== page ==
The 'Kingly' Willow Creek Conference

This summer I spoke at the Willow Creek Leadership Summit. It was an honor to be invited. No one pulls off a conference like Willow Creek. Who else could bring their content to 120,000 people?  And the three other talks or sessions that I saw were extremely high quality.

The time at Willow led me to reflect on how much criticism this church has taken over the years. On the one hand, my own 'camp' -- the non-mainline Reformed world -- has been critical of its pragmatism, its lack of emphasis on sound doctrine. On the other hand, the emerging and post-modern ministries and leaders have disdained Willow's individualism, its program-centered, 'corporate' ethos.  These critiques, I think, are partly right, but when you are actually there you realize many of the most negative evaluations are caricatures. 

John Frame's 'tri-perspectivalism' helps me understand Willow. The Willow Creek style churches have a 'kingly' emphasis on leadership, strategic thinking, and wise administration. The danger there is that the mechanical obscures how organic and spontaneous church life can be. The Reformed churches have a 'prophetic' emphasis on preaching, teaching, and doctrine. The danger there is that we can have a naïve and unBiblical view that, if we just expound the Word faithfully, everything else in the church -- leader development, community building, stewardship of resources, unified vision -- will just happen by themselves. The emerging churches have a 'priestly' emphasis on community, liturgy and sacraments, service and justice. The danger there is to view 'community' as the magic bullet in the same way Reformed people view preaching.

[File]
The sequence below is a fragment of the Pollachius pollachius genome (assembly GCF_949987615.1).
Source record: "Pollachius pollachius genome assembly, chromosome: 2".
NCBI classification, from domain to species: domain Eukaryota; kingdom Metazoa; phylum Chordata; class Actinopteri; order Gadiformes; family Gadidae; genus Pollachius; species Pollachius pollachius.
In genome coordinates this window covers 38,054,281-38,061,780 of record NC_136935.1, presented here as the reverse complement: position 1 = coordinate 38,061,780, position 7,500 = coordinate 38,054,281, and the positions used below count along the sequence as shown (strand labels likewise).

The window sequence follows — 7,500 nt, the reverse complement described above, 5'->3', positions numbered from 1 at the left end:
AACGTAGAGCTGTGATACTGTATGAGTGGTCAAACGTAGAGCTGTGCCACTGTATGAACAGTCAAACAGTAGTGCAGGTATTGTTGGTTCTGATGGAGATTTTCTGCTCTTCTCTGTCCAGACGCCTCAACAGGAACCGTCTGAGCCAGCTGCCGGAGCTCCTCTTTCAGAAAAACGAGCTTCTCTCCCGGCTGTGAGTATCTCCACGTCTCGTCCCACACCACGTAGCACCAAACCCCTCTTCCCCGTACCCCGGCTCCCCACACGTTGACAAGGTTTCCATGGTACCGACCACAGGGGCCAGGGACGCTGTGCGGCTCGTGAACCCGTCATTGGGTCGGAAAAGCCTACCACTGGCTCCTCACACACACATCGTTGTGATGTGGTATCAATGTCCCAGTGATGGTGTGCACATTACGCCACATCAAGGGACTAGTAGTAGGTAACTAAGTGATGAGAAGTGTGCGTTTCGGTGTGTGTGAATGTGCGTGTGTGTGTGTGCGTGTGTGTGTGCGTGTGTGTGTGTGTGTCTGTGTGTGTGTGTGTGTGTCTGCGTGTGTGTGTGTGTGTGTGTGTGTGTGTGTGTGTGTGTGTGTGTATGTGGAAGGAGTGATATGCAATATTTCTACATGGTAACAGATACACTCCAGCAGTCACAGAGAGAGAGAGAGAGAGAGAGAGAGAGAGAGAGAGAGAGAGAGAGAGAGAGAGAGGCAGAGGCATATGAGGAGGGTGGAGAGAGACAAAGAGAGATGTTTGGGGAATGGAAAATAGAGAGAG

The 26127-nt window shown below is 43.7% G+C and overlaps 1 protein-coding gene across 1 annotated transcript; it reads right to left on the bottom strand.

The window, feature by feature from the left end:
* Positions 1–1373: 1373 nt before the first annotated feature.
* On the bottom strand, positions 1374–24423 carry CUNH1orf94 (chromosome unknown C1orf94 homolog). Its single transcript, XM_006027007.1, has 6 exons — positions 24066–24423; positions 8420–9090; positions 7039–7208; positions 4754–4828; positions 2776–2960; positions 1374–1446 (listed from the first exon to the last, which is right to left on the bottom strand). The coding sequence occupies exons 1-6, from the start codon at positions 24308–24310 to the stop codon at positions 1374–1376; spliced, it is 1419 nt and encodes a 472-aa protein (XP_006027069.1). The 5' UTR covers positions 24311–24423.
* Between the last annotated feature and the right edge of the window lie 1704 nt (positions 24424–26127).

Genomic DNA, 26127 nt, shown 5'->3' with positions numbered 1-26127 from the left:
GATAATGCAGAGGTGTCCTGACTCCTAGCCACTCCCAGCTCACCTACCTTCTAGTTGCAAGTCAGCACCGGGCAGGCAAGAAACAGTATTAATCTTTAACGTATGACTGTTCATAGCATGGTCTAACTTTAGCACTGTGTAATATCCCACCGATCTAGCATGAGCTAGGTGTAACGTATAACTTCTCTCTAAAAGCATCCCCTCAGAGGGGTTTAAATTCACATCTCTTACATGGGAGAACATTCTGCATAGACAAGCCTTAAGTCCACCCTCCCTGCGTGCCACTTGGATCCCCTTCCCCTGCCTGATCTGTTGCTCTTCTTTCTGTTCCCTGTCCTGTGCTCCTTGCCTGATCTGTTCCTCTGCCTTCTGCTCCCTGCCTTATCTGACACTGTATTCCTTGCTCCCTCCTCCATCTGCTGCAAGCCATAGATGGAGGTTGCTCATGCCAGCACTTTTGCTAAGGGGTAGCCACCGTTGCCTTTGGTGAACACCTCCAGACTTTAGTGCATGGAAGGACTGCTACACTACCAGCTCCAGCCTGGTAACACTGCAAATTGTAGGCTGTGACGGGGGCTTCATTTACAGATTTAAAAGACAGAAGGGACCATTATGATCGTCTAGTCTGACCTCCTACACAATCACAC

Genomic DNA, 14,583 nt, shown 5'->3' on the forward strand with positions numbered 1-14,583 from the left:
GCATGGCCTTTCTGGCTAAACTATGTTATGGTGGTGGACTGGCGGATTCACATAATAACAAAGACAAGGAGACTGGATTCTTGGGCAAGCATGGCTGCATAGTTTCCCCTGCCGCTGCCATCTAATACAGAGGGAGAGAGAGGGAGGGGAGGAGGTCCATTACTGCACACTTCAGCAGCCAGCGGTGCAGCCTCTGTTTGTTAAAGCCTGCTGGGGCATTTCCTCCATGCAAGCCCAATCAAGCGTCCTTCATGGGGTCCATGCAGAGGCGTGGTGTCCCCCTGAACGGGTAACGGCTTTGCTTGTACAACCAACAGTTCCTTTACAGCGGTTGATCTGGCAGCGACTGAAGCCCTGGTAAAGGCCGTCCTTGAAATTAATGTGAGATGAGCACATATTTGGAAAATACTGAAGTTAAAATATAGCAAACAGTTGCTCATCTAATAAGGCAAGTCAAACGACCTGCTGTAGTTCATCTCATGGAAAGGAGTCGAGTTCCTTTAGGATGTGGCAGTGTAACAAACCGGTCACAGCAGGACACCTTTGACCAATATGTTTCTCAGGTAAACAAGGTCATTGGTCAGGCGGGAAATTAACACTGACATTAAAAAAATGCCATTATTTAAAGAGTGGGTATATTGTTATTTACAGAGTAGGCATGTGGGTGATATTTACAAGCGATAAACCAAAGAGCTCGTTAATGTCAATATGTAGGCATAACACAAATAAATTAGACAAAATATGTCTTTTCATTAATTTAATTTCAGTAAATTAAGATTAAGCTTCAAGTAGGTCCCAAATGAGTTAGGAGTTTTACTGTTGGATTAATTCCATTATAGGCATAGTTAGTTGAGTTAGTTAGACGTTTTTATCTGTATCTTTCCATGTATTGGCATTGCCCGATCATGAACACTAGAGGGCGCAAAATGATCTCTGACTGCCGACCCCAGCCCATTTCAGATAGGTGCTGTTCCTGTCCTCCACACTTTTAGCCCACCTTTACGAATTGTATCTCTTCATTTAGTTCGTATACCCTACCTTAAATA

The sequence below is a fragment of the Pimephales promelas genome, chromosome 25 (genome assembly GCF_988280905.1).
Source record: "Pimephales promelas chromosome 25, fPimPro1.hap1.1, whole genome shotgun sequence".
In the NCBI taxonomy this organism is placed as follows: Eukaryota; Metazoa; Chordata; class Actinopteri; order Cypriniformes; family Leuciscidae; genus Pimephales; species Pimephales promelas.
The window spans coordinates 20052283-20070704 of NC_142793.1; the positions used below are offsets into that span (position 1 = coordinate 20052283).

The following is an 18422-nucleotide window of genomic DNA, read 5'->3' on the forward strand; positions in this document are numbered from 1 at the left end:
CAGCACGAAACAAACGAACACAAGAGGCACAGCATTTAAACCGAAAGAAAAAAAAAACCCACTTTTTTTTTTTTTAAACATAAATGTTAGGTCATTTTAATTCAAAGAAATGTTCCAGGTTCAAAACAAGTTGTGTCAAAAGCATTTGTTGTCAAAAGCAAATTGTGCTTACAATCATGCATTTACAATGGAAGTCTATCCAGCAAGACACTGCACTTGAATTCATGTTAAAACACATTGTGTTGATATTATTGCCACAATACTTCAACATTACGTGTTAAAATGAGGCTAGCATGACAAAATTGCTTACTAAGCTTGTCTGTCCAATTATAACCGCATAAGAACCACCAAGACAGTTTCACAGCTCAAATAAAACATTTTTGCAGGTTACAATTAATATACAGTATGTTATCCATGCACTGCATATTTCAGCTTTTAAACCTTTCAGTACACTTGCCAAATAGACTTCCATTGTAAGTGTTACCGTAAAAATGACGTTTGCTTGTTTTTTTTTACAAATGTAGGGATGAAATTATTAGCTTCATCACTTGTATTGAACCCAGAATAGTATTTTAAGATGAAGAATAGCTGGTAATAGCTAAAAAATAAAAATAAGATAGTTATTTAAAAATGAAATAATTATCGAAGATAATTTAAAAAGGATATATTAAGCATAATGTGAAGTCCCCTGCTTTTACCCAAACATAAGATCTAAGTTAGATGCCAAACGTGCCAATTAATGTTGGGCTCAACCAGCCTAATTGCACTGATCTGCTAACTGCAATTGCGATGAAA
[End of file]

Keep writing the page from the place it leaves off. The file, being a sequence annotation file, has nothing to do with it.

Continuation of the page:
By thinking in this way, it makes it possible for me to love and appreciate the best representatives of each of these contemporary evangelical 'traditions.' Nobody provides more practical help for organizing and leading ministry than Willow Creek.  I also am humbled that Redeemer is well-regarded in each of these 'streams' of evangelicalism, though we have our feet firmly set in our own Reformed tradition.  That is quite unusual, and it makes it possible for us to both teach and learn across the spectrum of church life today.